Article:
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Stocks and shares vs crypto! Bitcoin’s appeal in the market crash

As the coronavirus spreads around the world, the economic outlook worsens and frantic stock selling has ensued, with some investors looking for safe-haven alternatives.

Does this mean Bitcoin and other cryptocurrencies are becoming desirable commodities?

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I think not. I’ve seen the Bitcoin rampers and scammers out in full force in recent days, enticing prospects with their claims that “Bitcoin doesn’t spread deadly viruses, it spreads freedom! It doesn’t need to be disinfected and quarantined; it’s anonymous; it’s secure, Bitcoin will never rely on a bailout; it’s a truly global currency for all”. Bad taste as well as misleading!

Let’s be clear, Bitcoin mining is finite, it’s not environmentally-friendly, its transaction costs are prohibitively expensive and they’re not instant. It’s also ridiculously volatile.

I don’t object to cryptocurrencies as part of a larger pool of diversified investments, but I don’t think Bitcoin is the answer during a stock market crash. If anything, now is the perfect time to pick up stock market bargains for long-term wealth generation.

Recovery is inevitable

Yes, financial markets are in free-fall and the dents in shareholders’ portfolios make us nervous. But equities are based on real-life, tangible businesses. This means they’re worth something. Many of these companies have had their paper value pulled down a notch or two, but most of them can and will recover. 

We still don’t know enough about coronavirus to predict how long the downturn will last. This means I’d be reluctant to start buying stocks just yet, for fear of generating instant losses.

Equally, I don’t think it’s a good idea to sell shares right now unless you’ve already made gains and feel confident to do so. And current ‘losses’ are only on paper until you actually sell. Most of these companies will ride out the storm, and their share prices will come back with a vengeance. 

Patience is a virtue

For long-term investors, patience, discipline and confidence are key to long-term security. The world’s most successful investors ride out market fluctuations and use the downtime to research companies and find those that can go the distance. I myself like companies with a strong track record and a decent dividend yield.

But with very few companies operating from an exclusively domestic supply chain, I think the coronavirus will affect most FTSE 350 businesses to some extent. How quickly they recover and get back to business-as-usual will determine how swiftly their share prices rebound.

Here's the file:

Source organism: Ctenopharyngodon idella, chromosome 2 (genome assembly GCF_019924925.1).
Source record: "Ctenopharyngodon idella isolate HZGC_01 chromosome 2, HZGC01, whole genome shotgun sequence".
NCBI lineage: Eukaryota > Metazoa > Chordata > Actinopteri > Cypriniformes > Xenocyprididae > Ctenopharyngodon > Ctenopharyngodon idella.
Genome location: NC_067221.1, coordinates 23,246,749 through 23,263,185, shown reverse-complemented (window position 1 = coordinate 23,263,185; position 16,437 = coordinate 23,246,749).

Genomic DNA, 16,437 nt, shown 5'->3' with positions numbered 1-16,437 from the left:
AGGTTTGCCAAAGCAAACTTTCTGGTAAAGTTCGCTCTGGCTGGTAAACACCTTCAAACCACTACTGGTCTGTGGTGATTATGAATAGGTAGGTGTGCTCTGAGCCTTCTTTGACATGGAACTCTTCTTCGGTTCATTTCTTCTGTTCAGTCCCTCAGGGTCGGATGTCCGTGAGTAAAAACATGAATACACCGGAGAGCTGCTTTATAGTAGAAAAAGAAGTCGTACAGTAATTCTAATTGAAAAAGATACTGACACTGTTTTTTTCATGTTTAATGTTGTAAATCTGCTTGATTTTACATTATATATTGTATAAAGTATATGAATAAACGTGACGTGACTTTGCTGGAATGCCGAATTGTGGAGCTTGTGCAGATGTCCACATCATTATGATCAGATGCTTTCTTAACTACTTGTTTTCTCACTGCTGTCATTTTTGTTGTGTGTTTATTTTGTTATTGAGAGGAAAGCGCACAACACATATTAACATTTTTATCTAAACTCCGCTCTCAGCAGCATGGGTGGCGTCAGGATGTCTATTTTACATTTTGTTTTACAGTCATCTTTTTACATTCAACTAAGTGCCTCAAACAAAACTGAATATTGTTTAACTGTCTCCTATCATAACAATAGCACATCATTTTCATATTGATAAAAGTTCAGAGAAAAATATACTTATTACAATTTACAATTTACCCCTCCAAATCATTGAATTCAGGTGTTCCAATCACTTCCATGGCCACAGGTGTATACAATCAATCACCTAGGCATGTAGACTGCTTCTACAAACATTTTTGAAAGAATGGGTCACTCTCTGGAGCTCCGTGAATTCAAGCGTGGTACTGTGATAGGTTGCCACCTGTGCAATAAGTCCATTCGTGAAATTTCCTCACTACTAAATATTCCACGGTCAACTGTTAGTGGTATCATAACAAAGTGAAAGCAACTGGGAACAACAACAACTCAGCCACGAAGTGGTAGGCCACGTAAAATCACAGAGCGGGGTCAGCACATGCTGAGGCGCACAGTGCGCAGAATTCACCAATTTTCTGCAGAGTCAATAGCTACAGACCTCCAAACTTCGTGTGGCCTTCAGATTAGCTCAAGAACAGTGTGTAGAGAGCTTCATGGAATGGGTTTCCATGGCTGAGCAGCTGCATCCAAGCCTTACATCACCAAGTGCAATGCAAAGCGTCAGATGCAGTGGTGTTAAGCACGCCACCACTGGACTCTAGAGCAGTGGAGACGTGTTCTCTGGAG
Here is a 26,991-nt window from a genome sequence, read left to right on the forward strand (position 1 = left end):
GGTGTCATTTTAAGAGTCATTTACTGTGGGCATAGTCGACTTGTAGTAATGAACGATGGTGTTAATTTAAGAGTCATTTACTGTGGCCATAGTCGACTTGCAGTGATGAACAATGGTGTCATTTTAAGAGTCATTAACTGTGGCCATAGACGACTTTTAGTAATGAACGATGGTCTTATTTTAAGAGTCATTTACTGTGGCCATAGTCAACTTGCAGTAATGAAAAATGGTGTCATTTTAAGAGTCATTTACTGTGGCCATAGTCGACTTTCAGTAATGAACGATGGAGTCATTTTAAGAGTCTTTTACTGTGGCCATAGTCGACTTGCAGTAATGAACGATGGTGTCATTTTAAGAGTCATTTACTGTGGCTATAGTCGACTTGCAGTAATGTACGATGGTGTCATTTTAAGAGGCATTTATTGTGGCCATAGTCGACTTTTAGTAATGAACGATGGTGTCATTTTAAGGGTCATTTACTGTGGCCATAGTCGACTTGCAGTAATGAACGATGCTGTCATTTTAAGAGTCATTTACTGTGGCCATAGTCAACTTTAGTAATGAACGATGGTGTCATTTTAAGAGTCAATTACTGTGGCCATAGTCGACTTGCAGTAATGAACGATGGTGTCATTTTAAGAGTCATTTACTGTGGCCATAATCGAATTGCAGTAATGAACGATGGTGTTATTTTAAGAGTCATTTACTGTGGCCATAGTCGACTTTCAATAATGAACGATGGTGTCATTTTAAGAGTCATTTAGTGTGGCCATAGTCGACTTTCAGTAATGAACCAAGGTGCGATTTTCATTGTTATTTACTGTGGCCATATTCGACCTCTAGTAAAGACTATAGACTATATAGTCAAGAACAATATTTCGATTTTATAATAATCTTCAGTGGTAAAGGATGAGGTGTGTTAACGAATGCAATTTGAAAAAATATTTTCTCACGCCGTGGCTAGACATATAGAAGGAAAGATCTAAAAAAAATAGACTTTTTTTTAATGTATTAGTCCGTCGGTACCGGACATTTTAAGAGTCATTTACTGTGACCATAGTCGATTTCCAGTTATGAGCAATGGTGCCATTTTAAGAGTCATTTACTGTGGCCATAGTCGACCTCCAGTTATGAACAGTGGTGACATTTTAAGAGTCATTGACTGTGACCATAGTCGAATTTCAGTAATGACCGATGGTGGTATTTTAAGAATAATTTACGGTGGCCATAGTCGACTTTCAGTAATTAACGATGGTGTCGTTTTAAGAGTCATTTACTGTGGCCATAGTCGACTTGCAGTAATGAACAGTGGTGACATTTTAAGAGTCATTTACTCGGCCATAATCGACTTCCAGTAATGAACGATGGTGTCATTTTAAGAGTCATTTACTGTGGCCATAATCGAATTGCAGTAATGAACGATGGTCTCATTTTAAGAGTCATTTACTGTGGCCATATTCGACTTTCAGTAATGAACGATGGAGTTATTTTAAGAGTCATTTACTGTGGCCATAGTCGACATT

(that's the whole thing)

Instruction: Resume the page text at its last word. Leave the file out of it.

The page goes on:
Down but not out

One British stalwart I like is BT Group (LSE:BT-A), because although it has high debt and the increasing likelihood of a dividend cut, it’s got a lot going for it, I feel. That may surprise some of you. But BT’s current dividend yield is almost 11%, so even a cut will leave a desirable return. Its price-to-earnings ratio is 6 and earnings per share are 22p.

The FTSE 250 firm is also highly involved in cybersecurity solutions and in our progressively vulnerable world, this is a good business to be in.

A recent BT announcement that grabbed my attention was its decision to allow customers to pay for its prime TV offerings on a monthly basis, rather than a contracted package. I imagine this will be popular with Premier League football fans.

All-in-all there’s a lot to like about BT and I think its share price will recover.

Are you prepared for the next stock market correction (or even a bear market)?

It’s official: global stock markets have been on a tear for more than a decade, making this the longest bull market in history.

But this seemingly unstoppable run of success poses an uncomfortable question for investors: when will the current bull market finally run out of steam?

Opinions are split about whether we’re about to see a pullback — or even a bear market — in 2020. But one thing is crystal clear: right now there’s plenty of uncertainty and bad news out there!

It’s not just the threat posed by the coronavirus outbreak that could cause disruption — Trump’s ongoing trade-war with China and the UK’s Brexit trade negotiations with the EU rumble on... and then there’s the potential threat of both the German and Japanese economies entering recession...

It all adds up to a nasty cocktail with the potential to wreak havoc and send your portfolio into a tailspin.

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Kirsteen has no position in any of the shares mentioned. The Motley Fool UK has no position in any of the shares mentioned. Views expressed on the companies mentioned in this article are those of the writer and therefore may differ from the official recommendations we make in our subscription services such as Share Advisor, Hidden Winners and Pro. Here at The Motley Fool we believe that considering a diverse range of insights makes us better investors.